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  •   UNSCOM Tracks Terror Weapons

    Downtown Baghdad
    (Space Imaging EOSAT)
    Central Iraq
    (Space Imaging EOSAT)
    Map of Iraq
    (Washington Post map)
    United Nations arms inspectors and the International Atomic Energy Agency say Iraq continues to play a deadly shellgame that conceals many of the most dangerous weapons that survived the 1991 Gulf War.

    The satellite images, maps and photographs collected here identify the centers of Iraq’s military command system and its nuclear, chemical and biological warfare program. Click on the dots for more detailed photographs and information about more than 60 sites in Iraq.

    Finding the Weapons
    The U.N. inspectors have destroyed dozens of factories and confiscated millions of pages of records concerning Iraq’s nuclear, chemical and biological warfare programs during the past seven years. They’ve installed dozens of tagged video cameras to keep watch on “dual use” industrial equipment that Iraq could one day convert to weapons production.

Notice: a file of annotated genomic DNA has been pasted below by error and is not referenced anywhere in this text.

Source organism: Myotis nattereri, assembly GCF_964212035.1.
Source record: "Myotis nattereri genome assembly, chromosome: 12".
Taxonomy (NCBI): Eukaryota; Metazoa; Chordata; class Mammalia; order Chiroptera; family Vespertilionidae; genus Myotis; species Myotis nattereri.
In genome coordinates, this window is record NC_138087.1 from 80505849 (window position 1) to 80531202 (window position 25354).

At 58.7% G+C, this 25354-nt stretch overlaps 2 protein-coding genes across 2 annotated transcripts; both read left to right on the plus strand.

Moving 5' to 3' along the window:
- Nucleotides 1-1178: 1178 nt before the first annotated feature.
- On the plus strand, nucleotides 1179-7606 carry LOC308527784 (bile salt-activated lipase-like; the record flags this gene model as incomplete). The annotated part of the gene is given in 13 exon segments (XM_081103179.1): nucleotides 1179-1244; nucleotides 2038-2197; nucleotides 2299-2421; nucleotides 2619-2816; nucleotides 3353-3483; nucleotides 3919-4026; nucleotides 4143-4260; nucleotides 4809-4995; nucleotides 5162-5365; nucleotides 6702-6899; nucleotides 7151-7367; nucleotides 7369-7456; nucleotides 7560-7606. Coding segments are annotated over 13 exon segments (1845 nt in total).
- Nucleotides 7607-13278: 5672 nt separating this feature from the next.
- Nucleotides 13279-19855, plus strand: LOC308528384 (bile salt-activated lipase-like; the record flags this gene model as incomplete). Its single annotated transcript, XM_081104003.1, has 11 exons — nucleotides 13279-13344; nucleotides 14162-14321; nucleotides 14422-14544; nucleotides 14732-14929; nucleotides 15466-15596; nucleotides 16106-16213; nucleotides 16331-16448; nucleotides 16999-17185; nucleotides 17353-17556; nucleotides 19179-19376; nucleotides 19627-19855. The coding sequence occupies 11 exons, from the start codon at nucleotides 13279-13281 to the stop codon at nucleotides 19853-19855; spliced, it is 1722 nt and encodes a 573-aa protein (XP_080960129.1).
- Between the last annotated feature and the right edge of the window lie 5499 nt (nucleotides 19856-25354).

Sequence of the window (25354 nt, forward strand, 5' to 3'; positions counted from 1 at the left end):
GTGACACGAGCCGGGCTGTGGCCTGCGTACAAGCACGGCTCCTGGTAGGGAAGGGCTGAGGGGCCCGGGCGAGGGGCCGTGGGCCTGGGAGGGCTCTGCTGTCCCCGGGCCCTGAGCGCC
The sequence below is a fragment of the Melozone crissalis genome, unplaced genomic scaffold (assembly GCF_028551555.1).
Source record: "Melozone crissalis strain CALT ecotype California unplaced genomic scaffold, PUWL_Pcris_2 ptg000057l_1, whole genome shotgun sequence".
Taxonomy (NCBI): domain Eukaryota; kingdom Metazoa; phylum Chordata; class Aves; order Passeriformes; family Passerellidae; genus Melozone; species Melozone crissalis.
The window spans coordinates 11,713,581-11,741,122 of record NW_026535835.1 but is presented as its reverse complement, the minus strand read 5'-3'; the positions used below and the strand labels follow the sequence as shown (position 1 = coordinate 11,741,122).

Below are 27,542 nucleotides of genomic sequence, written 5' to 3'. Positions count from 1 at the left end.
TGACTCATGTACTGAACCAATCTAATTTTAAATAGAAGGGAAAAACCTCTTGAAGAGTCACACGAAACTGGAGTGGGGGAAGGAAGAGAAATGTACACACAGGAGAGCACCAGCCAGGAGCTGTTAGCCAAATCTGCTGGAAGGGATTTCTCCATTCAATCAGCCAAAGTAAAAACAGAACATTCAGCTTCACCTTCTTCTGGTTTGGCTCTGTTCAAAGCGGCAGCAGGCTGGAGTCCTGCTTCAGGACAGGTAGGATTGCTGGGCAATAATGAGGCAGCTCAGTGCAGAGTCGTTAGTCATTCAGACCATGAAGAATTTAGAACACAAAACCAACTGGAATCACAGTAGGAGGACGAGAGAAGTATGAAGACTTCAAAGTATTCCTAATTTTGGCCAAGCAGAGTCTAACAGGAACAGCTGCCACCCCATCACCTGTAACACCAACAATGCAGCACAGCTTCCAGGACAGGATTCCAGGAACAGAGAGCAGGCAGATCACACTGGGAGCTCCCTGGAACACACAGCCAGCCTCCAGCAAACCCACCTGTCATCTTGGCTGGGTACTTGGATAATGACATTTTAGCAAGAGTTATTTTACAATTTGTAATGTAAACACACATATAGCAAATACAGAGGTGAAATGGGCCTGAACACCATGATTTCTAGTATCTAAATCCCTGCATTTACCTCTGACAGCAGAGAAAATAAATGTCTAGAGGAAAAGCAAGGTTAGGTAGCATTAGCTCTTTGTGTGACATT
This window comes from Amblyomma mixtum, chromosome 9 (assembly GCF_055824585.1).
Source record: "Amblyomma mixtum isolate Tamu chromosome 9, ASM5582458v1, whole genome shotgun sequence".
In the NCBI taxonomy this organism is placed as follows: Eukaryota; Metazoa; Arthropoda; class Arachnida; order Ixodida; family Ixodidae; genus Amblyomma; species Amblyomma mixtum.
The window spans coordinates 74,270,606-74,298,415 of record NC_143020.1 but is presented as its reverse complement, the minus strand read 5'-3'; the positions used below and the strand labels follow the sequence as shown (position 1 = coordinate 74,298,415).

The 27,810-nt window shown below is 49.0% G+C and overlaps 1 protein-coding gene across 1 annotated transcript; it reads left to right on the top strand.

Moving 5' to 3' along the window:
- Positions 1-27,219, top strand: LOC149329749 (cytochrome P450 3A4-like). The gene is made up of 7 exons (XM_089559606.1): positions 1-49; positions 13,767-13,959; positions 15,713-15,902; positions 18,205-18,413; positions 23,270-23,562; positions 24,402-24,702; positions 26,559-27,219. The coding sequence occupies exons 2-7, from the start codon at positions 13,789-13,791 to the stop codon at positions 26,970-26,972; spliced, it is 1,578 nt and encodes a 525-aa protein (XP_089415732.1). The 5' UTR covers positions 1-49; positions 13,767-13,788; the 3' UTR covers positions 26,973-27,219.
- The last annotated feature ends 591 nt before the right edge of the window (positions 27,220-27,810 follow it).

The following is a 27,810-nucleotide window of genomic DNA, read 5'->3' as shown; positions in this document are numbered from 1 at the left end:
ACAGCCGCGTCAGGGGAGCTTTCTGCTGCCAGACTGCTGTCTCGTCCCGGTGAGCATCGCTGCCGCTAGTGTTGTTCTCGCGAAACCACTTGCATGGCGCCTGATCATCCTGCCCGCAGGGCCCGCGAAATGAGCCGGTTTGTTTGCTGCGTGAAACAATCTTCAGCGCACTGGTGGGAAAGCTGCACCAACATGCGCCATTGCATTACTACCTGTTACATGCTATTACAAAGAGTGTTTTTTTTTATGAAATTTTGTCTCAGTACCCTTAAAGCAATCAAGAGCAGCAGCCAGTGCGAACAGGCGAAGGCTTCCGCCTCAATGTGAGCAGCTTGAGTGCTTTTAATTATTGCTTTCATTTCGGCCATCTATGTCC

Overall, U.N. inspectors "have been succeeding phenomenally well under very difficult circumstances," says Barbara Hatch Rosenberg, chair of the Federation of American Scientists' biological weapons verification working group.

    The joint inspections by the United Nations Special Commission (UNSCOM) and the International Atomic Energy Agency (IAEA) may be the most sophisticated campaign ever undertaken to wipe out a country’s weapons of mass destruction.

    Even so, UNSCOM’s representatives say thousands of gallons of germ weapons, chemical weapons and some parts of Iraq’s nuclear program remain impossible to trace, at least for the moment. Iraq at one time claimed that it destroyed many such weapons by itself shortly after the 1991 Gulf War and that most of its efforts to build weapons of mass destruction never bore fruit.

    But U.N. inspectors say Iraq’s unilateral destruction was one step in an ongoing cover-up of its military capabilities. Even Iraq’s reports to UNSCOM have been revised and revised again each time inspectors discover new evidence that shows that the regime's earlier admissions have been intentionally misleading or incomplete.

    About This Project

    Imagery team: Christopher Simpson, Michael Gallelli,
    Meredith Balderston, Carl E. Brubaker, Dee Swann,
    Dyan Elovich and David Weinstein.

    © Copyright 1998 The Washington Post Company

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